Curling up by the fireplace, with a book and coffee, is a timeless and romantic image. Yte, this image may mask harmful consequences for you and your family. For example, the burning wood releases toxins such as arsenic, dioxin, formaldehyde, and benzene, alongside microscopic particles (also known as particulate matter), which can cause runny noses, burning eyes, and illnesses like bronchitis. Particulate matter is also a trigger for asthmatic attacks and research has linked it to heart and lung disease. Furthermore, wood stoves and open fireplaces are inefficient, losing more heat than they produce. Luckily for you, there are ways that you can make your fireplace more efficient and healthier.
A More Efficient Fireplace
The American Lung Association suggests using greener sources of heat, which happen to be less toxic than burning wood. There are, of course, efficient fireplaces that do not rely on burning wood, burning instead, natural gas, or propane, and which eliminate many of the dangerous toxins involved in burning wood. However, these tend to rely on the use of unsustainable fossil fuels.
Pellet stoves are a green alternative that is also efficient, emitting 3 grams of particulate matter every hour. They work much like wood stoves, except that they burn renewable fuels like wood chips, sawdust, and biomass wastes which have been compressed into pellets. The typical pellet stove costs $3,500 to $4,000, installation included, and is available as an insert or free-standing stove. The majority of pellet stoves use electricity to manage the flow pellets into the stove. To keep ash buildup to a minimum, use premium-grade pellets.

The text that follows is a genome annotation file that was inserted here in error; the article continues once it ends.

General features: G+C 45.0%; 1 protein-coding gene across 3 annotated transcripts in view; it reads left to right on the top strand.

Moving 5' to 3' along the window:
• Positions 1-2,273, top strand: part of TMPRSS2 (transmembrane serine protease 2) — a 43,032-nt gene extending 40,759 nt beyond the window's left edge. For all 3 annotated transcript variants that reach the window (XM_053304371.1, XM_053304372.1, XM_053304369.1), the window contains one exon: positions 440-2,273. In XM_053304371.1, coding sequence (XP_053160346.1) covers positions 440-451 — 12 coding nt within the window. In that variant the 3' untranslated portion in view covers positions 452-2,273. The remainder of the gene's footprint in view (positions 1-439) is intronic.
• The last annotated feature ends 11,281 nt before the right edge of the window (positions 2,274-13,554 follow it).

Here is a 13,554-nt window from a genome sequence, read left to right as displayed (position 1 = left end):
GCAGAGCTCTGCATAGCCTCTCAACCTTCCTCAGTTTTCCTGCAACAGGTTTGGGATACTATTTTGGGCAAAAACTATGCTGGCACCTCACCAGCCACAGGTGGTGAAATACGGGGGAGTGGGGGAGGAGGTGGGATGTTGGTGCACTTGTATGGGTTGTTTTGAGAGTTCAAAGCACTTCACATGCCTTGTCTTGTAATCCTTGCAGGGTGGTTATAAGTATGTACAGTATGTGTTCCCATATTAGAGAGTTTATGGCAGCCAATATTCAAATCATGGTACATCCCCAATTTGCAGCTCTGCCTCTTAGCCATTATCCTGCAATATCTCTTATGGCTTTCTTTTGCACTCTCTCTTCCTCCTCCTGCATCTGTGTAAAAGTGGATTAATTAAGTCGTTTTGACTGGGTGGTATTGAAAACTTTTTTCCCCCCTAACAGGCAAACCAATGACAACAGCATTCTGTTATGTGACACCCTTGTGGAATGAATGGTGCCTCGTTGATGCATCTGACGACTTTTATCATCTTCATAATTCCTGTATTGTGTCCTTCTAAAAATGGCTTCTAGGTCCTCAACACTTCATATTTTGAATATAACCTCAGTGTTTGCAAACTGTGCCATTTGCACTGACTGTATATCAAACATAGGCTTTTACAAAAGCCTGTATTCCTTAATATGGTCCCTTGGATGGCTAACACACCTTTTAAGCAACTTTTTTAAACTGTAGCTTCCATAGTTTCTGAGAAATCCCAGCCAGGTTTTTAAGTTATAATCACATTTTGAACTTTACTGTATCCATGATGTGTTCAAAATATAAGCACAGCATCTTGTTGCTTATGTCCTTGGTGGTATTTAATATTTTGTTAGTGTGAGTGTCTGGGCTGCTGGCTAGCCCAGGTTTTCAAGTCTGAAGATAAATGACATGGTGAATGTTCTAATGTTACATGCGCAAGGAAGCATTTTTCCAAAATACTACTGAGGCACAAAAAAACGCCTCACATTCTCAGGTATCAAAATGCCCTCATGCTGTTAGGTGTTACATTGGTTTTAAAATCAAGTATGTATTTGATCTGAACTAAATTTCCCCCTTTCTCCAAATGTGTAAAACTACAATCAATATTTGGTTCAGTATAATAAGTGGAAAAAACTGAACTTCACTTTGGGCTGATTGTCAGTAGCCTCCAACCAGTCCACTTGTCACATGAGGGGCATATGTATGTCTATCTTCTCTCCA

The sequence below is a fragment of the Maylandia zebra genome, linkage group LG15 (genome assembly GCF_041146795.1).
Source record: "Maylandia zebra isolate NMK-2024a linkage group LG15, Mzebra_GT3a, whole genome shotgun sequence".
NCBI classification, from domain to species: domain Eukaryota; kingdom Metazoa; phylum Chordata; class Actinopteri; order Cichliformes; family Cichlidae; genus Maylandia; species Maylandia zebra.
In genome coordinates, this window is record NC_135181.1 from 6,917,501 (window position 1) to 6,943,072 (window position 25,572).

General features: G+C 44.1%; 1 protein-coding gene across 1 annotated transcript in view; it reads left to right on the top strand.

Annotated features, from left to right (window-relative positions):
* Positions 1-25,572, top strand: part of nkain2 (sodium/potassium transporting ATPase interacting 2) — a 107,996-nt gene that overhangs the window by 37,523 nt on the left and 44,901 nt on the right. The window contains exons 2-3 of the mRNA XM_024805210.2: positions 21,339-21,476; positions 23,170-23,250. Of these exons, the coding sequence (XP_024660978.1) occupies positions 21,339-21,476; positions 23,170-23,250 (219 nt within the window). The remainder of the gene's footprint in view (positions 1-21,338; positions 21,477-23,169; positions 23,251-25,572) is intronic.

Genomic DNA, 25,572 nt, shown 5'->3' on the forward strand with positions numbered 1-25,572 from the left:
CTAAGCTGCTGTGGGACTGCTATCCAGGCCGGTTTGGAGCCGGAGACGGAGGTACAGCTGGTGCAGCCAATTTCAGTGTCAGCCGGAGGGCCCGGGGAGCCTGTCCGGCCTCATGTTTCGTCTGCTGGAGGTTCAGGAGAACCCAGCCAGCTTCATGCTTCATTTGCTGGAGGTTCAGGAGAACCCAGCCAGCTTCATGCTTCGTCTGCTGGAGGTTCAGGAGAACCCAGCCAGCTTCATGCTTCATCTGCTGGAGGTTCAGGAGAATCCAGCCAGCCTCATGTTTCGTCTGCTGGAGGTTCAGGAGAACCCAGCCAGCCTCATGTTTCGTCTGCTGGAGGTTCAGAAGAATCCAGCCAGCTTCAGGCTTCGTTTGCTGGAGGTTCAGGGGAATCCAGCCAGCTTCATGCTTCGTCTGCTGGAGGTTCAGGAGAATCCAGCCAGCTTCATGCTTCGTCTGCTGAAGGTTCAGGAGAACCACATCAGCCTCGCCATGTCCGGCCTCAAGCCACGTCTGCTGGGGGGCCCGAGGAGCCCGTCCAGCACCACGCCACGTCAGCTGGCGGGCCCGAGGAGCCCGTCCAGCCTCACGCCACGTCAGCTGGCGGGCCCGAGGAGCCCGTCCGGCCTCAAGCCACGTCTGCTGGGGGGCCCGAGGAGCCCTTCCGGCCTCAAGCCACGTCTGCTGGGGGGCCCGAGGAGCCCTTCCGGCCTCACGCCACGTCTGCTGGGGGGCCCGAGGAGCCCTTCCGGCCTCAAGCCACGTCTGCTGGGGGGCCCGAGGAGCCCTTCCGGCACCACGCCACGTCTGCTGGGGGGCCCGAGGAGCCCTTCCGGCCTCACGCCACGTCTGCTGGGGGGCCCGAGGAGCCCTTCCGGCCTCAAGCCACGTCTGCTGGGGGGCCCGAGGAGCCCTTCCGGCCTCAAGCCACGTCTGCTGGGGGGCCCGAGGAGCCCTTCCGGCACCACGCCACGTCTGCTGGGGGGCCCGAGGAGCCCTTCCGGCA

As green and efficient as pellet stoves are, many people still desire the ambience that burning wood creates. One solution for those people is a wood-burning stove certified by the Environmental Protection Agency (EPA) that requires less wood to create the same amount of heat as a wood stove, while emitting 2-7grams/hour of harmful particles as opposed to 15-30grams/hour for traditional stoves. This new stove costs $3,500 to $4,200, installation included.
Many people cannot upgrade their stoves or fireplaces, for a multitude of reasons. You can still improve the performance of your stove or fireplace and reduce the risks to your health. The first thing is to get it inspected annual by one of the many certified professionals in the business. Whenever the inspector recommends that you clean the stove or fireplace, get professional cleaners to do so. This will help maintain performance levels while reducing the buildup of creosote, which tends to buildup in older wood stoves and fireplaces. The inspector and cleaners will search for trapped wildlife and debris and wildlife, which often force toxic gases into the home. Placing a chimney cap should keep animals and rain out and keep the area safe from sparks flying about and landing on combustible materials or the roof. When we have firewood for sale delivered, we often forget that when the fire is raging, we should maintain airflow and prevent soot and dust buildup, and that we should shovel surplus ash into a sealed metal container, and keep it outside.